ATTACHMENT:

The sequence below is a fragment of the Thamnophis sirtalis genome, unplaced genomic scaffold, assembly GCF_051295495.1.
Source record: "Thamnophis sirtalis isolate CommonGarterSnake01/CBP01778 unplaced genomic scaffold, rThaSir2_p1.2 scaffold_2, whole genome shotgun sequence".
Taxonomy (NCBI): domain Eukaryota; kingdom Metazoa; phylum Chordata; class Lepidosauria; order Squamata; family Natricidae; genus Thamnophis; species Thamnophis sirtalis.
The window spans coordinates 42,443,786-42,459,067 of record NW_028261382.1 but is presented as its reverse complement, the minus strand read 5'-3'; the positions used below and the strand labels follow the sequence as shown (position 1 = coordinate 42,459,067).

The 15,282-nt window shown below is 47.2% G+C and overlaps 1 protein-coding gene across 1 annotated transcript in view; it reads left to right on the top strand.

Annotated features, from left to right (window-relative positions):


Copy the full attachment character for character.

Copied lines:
The sequence below is a fragment of the Thamnophis sirtalis genome, unplaced genomic scaffold, assembly GCF_051295495.1.
Source record: "Thamnophis sirtalis isolate CommonGarterSnake01/CBP01778 unplaced genomic scaffold, rThaSir2_p1.2 scaffold_2, whole genome shotgun sequence".
Taxonomy (NCBI): domain Eukaryota; kingdom Metazoa; phylum Chordata; class Lepidosauria; order Squamata; family Natricidae; genus Thamnophis; species Thamnophis sirtalis.
The window spans coordinates 42,443,786-42,459,067 of record NW_028261382.1 but is presented as its reverse complement, the minus strand read 5'-3'; the positions used below and the strand labels follow the sequence as shown (position 1 = coordinate 42,459,067).

The 15,282-nt window shown below is 47.2% G+C and overlaps 1 protein-coding gene across 1 annotated transcript in view; it reads left to right on the top strand.

Annotated features, from left to right (window-relative positions):